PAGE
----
Huge COVID protests erupt in China’s Xinjiang after deadly fire

November 26 (Reuters) – Rare protests erupted in China’s far western Xinjiang region, with crowds shouting at guards in hazmat suits after a deadly fire sparked anger over their prolonged lockdown of COVID-19 as nationwide infections set another record.

Crowds chanted “End the lockdown!”, raising their fists in the air as they marched down a street, according to videos posted on Chinese social media on Friday night. Reuters confirmed that the images were posted from Xinjiang’s capital, Urumqi.

Videos showed people in a square singing the Chinese national anthem with its lyrics, “Arise, those who refuse to be slaves!” while others shouted that they wanted to be freed from blockages.

China has placed the vast Xinjiang region under some of the country’s longest lockdowns, with many of Urumqi’s 4 million residents banned from leaving their homes for 100 days. The city has reported about 100 new cases each of the past two days.

Xinjiang is home to 10 million Uyghurs. Rights groups and Western governments have long accused Beijing of abuses against the mainly Muslim ethnic minority, including forced labor in internment camps. China firmly rejects such allegations.

The Urumqi protests followed a fire at a high-rise building that killed 10 people on Thursday night.

Authorities said residents of the building were able to descend, but videos of the efforts of emergency crews, shared on Chinese social media, led many netizens to assume that residents could not escape in time because the building was partially locked.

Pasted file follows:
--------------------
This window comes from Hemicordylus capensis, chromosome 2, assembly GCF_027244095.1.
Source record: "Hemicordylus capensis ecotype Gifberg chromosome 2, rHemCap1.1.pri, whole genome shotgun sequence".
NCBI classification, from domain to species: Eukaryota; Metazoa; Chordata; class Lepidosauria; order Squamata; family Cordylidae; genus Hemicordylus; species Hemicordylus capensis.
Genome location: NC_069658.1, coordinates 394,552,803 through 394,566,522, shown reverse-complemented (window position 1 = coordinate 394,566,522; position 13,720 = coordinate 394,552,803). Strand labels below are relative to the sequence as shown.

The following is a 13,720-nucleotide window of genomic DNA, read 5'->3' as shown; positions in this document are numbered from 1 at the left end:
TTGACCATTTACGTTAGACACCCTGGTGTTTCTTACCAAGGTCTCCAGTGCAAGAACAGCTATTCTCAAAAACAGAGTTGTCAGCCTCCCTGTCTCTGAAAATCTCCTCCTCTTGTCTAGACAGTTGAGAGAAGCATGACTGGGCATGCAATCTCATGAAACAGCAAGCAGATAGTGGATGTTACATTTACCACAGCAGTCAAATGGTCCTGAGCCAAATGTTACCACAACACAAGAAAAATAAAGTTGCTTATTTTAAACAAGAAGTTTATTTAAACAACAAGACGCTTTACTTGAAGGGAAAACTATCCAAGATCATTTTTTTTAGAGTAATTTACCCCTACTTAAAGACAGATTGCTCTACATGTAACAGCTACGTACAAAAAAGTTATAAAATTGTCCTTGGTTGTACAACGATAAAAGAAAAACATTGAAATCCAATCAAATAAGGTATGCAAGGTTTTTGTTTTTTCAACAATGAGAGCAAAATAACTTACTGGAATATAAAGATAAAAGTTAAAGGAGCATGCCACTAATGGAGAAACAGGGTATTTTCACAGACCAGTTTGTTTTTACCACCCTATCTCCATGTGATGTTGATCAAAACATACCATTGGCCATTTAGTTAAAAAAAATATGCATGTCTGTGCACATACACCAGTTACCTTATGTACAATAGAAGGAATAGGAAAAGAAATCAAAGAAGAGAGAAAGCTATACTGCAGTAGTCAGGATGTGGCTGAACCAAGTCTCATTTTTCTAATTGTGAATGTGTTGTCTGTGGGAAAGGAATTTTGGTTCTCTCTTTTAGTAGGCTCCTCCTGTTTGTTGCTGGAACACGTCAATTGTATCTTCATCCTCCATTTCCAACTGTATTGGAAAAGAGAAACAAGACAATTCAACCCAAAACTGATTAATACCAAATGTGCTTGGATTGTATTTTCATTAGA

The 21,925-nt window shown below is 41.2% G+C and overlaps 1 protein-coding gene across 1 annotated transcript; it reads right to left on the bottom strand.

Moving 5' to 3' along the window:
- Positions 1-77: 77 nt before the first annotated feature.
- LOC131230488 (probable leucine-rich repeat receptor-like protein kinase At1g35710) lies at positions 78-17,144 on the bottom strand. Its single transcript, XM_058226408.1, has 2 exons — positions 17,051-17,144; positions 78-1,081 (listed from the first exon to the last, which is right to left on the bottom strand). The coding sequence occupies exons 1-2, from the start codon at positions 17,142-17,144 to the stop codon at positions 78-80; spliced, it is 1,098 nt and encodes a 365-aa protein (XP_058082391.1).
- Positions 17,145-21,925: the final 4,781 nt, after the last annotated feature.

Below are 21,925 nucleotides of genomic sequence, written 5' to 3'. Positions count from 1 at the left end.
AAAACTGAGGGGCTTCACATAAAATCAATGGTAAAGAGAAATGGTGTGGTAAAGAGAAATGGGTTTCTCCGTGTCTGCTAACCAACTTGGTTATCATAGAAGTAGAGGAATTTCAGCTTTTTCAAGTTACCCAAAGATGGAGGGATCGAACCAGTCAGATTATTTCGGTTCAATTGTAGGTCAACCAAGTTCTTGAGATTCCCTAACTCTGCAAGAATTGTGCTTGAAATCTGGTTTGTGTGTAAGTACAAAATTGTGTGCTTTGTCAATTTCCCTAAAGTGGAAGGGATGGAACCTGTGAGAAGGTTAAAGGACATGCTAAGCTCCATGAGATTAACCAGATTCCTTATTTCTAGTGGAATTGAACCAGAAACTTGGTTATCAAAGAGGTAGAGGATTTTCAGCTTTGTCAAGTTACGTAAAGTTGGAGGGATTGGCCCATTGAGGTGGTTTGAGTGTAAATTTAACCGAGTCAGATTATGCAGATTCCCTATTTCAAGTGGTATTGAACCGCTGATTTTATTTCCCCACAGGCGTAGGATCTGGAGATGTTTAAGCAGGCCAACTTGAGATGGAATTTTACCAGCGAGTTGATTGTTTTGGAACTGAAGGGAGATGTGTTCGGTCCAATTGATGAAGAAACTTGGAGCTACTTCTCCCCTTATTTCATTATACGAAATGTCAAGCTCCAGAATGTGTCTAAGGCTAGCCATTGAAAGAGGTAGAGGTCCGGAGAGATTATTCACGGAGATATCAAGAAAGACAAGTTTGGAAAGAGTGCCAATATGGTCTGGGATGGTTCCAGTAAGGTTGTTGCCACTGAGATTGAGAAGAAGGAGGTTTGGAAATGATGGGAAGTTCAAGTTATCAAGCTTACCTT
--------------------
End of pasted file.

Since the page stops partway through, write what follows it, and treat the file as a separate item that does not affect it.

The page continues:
Urumqi officials abruptly held a press conference in the early hours of Saturday, denying that COVID measures had hampered the escape and rescue, but saying they would investigate further. One said residents could have escaped faster had they understood fire safety better.

‘BLAME THE VICTIM’

Dali Yang, a political scientist at the University of Chicago, said such a “blame the victim” attitude would make people angrier. “Public confidence will just drop,” he told Reuters.

Users of China’s Weibo platform described the incident as a tragedy that grew out of China’s insistence on sticking to its zero COVID policy and something that could happen to anyone. Some have lamented its similarities to the deadly September crash of a COVID quarantine bus.

“Isn’t there something we can reflect on to make changes,” said an essay that went viral on WeChat on Friday, challenging the official narrative of the apartment fire. ‘Urumqi.

China champions President Xi Jinping’s zero COVID policy as life-saving and necessary to avoid overwhelming the healthcare system. Officials have vowed to continue despite growing public resistance and its growing impact on the world’s second-largest economy.

While the country has recently changed its measures, shortening quarantines and taking other targeted measures, this, coupled with the rise in cases, has caused widespread confusion and uncertainty in major cities, including Beijing, where many many residents are locked in their homes.

China has recorded 34,909 daily local cases, low by global standards but the third straight record, with infections spreading across many cities, prompting widespread lockdowns and other restrictions on movement and business.

Shanghai, China’s most populous city and financial hub, on Saturday tightened testing requirements to enter cultural venues such as museums and libraries, requiring people to present a negative COVID test taken within 48 hours, against 72 hours earlier.

Beijing’s Chaoyang Park, popular with runners and picnickers, has closed again after briefly reopening.

Reporting by Yew Lun Tian; Editing by William Mallard

Our standards: The Thomson Reuters Trust Principles.

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